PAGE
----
Review From User :
In these first five stories about Poe's detective Auguste Dupin, he establishes many of the traditions or motifs we know from classic detective fiction. The eccentric but brilliant detective who solves the mystery merely by analysing the facts from his armchair, the mystery of how a murder was committed in a closed room, laying a false trail with false clues or "red herrings" for the reader to follow are just three of his original tropes, which are now so familiar that they are almost cliches.
On its publication, the first story, The Murders in the Rue Morgue, written in 1841, was highly praised for its inventiveness and new style of storytelling. A murder was committed on the fourth floor, the windows were closed from the inside, the chimney was too narrow for even a cat to get through, so how did the murderer escape Such a clever conundrum had never before been presented to readers, implicitly inviting them to solve the mystery. Interestingly, Poe also establishes the convention of the "bumbling policeman", who is outwitted by Dupin, in this story. However Poe is sometimes criticised for the "twist" ending, which nobody could reasonably be expected to imagine. The ending of this story is a metaphor for brains against brawn. Perhaps Poe preferred to sacrifice the burgeoning rationality and method of analysis by his character Dupin, in order to make this metaphor more explicit, to make the reader aware that the intellect will always win over violence.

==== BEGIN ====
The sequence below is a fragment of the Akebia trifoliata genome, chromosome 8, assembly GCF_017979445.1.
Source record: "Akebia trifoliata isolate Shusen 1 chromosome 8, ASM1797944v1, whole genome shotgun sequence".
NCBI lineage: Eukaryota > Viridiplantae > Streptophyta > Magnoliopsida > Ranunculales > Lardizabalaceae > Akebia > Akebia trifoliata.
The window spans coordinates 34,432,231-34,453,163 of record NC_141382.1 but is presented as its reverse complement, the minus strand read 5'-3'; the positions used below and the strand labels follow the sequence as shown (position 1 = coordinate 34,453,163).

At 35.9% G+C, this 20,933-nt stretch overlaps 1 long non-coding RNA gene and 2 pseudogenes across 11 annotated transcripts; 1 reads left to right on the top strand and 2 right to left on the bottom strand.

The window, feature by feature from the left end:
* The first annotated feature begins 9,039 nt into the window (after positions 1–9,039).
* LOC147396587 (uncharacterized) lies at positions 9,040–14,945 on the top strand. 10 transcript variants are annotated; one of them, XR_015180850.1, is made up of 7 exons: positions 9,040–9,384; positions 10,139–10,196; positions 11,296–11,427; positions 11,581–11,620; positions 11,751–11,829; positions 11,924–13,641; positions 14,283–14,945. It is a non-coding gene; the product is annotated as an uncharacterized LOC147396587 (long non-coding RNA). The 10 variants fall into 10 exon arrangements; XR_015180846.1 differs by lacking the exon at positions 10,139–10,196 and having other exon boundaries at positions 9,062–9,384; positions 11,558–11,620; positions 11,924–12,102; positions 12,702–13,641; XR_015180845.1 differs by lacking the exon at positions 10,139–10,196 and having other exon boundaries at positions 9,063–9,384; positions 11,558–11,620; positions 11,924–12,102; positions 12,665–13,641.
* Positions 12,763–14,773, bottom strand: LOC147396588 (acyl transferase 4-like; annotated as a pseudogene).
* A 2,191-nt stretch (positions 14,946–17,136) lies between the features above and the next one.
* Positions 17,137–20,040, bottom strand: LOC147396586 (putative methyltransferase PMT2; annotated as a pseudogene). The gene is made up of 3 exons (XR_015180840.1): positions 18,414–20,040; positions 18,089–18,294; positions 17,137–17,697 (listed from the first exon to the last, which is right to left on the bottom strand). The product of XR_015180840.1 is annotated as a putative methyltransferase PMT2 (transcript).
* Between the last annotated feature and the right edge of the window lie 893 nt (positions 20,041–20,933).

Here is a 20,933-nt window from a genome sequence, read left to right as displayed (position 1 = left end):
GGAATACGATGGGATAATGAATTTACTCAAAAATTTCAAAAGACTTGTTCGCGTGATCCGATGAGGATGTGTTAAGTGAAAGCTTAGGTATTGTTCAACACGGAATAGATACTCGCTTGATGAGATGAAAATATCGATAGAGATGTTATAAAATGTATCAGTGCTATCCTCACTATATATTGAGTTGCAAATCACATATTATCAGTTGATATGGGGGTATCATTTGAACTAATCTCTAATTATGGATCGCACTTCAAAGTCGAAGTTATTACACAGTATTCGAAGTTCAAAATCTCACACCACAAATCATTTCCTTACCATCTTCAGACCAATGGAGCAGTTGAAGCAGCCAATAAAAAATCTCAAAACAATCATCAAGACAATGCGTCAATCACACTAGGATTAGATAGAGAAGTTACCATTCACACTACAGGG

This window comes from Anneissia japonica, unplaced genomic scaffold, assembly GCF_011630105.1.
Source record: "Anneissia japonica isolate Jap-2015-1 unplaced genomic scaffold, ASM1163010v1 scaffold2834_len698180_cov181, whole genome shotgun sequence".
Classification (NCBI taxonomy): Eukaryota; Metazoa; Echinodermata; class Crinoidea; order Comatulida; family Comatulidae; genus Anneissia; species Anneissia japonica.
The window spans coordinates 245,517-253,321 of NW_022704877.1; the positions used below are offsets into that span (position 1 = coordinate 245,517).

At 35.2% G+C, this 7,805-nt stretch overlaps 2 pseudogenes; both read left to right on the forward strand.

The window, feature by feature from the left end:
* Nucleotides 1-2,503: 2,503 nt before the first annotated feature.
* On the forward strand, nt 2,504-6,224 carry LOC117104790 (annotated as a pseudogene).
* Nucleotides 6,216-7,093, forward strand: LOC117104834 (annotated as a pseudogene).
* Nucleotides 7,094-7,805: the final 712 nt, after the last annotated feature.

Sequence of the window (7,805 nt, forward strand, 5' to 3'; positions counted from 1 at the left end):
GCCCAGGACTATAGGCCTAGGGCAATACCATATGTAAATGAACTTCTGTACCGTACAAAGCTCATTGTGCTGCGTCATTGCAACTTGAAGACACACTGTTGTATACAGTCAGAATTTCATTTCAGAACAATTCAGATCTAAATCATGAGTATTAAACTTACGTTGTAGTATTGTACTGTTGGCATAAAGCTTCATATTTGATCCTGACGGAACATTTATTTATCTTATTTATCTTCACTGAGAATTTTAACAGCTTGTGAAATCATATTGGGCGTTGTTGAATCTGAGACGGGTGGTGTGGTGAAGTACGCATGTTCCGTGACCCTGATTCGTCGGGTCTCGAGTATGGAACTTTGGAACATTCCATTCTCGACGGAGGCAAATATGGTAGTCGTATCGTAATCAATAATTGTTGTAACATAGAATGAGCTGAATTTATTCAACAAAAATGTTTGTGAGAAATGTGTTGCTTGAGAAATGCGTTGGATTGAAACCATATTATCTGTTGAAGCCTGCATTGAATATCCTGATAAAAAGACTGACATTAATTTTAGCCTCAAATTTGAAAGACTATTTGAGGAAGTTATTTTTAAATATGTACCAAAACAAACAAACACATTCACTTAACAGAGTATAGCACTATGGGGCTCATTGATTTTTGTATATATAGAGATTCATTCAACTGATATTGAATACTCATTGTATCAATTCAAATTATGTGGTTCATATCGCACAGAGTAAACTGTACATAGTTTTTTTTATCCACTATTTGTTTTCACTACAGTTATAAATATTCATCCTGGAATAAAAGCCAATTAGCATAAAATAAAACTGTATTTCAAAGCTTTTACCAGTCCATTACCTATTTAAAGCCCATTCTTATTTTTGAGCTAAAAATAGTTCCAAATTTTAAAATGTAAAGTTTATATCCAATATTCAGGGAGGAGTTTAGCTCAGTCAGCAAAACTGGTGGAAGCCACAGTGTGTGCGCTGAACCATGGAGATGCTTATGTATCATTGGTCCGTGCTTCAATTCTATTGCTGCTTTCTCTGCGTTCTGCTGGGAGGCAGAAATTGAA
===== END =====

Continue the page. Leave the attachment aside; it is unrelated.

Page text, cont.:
The second story The Mystery of Marie Roget is a lesser story about Dupin. It is subtitled as its sequel, but is a bit of a disappointment after the brilliant conception of "The Murders in the Rue Morgue."
Poe described his third story, The Purloined Letter, written in 1844, as "perhaps the best of my tales of ratiocination". In other words he was deliberately inventing a detective who used his powers of reasoning, who made conscious deliberate inferences in order to arrive at valid and rational conclusions. Dupin also recognises the importance of reading and the written word as evidence. By such descriptions in the narrative, the reader can follow Dupin's thoughts and reasoning and reach the conclusion for themselves. The answers to the mysteries are all there, but only a clever person can see them.
The Gold Bug is yet another fascinating departure - an extremely readable story about the Secret Service involving the use of cyphers.
In the fifth story Thou Art the Man red herrings abound, and the guilty party is perhaps the most least likely suspect. This is yet another literary device which is well used and popular in contemporary mystery fiction.
It is worth remembering that the word "detective" did not exist at the time when Poe wrote The Murders in the Rue Morgue. He established the prototype of Dupin even before Arthur Conan Doyle's Sherlock Holmes. It is easy to criticise a work in retrospect, but these early stories paved the way for a genre which is one of the most popular even today.
by Edgar Allan Poe